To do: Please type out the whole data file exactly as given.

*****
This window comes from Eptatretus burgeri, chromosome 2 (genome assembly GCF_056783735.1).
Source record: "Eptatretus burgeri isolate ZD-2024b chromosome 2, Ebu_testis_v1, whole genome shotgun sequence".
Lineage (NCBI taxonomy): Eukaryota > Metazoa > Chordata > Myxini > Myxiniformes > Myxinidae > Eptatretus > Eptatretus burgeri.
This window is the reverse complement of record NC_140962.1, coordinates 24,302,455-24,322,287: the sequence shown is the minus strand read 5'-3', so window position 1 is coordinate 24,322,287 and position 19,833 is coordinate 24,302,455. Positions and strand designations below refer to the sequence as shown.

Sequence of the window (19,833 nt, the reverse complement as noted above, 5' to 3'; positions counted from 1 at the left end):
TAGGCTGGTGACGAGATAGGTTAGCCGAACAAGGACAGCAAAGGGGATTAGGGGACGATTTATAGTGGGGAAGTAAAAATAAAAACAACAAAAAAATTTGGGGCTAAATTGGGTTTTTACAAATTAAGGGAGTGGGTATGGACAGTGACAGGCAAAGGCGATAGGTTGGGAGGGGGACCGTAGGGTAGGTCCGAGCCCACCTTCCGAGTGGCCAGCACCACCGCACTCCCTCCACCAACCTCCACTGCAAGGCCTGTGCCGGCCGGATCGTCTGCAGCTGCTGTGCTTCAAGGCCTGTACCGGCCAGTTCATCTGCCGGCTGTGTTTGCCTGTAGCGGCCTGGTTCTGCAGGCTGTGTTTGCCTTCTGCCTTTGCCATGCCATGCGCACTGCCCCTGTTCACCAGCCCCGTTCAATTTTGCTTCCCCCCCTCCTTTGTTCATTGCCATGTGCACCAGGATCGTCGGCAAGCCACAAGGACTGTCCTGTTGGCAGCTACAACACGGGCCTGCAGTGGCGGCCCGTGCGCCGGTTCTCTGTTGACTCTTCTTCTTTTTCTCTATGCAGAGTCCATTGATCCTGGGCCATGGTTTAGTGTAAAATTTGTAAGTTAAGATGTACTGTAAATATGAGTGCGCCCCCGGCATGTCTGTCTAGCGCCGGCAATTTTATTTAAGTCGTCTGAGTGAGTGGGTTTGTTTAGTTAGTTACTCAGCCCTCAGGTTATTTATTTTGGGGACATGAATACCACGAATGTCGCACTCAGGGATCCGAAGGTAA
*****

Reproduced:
This window comes from Eptatretus burgeri, chromosome 2 (genome assembly GCF_056783735.1).
Source record: "Eptatretus burgeri isolate ZD-2024b chromosome 2, Ebu_testis_v1, whole genome shotgun sequence".
Lineage (NCBI taxonomy): Eukaryota > Metazoa > Chordata > Myxini > Myxiniformes > Myxinidae > Eptatretus > Eptatretus burgeri.
This window is the reverse complement of record NC_140962.1, coordinates 24,302,455-24,322,287: the sequence shown is the minus strand read 5'-3', so window position 1 is coordinate 24,322,287 and position 19,833 is coordinate 24,302,455. Positions and strand designations below refer to the sequence as shown.

Sequence of the window (19,833 nt, the reverse complement as noted above, 5' to 3'; positions counted from 1 at the left end):
TAGGCTGGTGACGAGATAGGTTAGCCGAACAAGGACAGCAAAGGGGATTAGGGGACGATTTATAGTGGGGAAGTAAAAATAAAAACAACAAAAAAATTTGGGGCTAAATTGGGTTTTTACAAATTAAGGGAGTGGGTATGGACAGTGACAGGCAAAGGCGATAGGTTGGGAGGGGGACCGTAGGGTAGGTCCGAGCCCACCTTCCGAGTGGCCAGCACCACCGCACTCCCTCCACCAACCTCCACTGCAAGGCCTGTGCCGGCCGGATCGTCTGCAGCTGCTGTGCTTCAAGGCCTGTACCGGCCAGTTCATCTGCCGGCTGTGTTTGCCTGTAGCGGCCTGGTTCTGCAGGCTGTGTTTGCCTTCTGCCTTTGCCATGCCATGCGCACTGCCCCTGTTCACCAGCCCCGTTCAATTTTGCTTCCCCCCCTCCTTTGTTCATTGCCATGTGCACCAGGATCGTCGGCAAGCCACAAGGACTGTCCTGTTGGCAGCTACAACACGGGCCTGCAGTGGCGGCCCGTGCGCCGGTTCTCTGTTGACTCTTCTTCTTTTTCTCTATGCAGAGTCCATTGATCCTGGGCCATGGTTTAGTGTAAAATTTGTAAGTTAAGATGTACTGTAAATATGAGTGCGCCCCCGGCATGTCTGTCTAGCGCCGGCAATTTTATTTAAGTCGTCTGAGTGAGTGGGTTTGTTTAGTTAGTTACTCAGCCCTCAGGTTATTTATTTTGGGGACATGAATACCACGAATGTCGCACTCAGGGATCCGAAGGTAA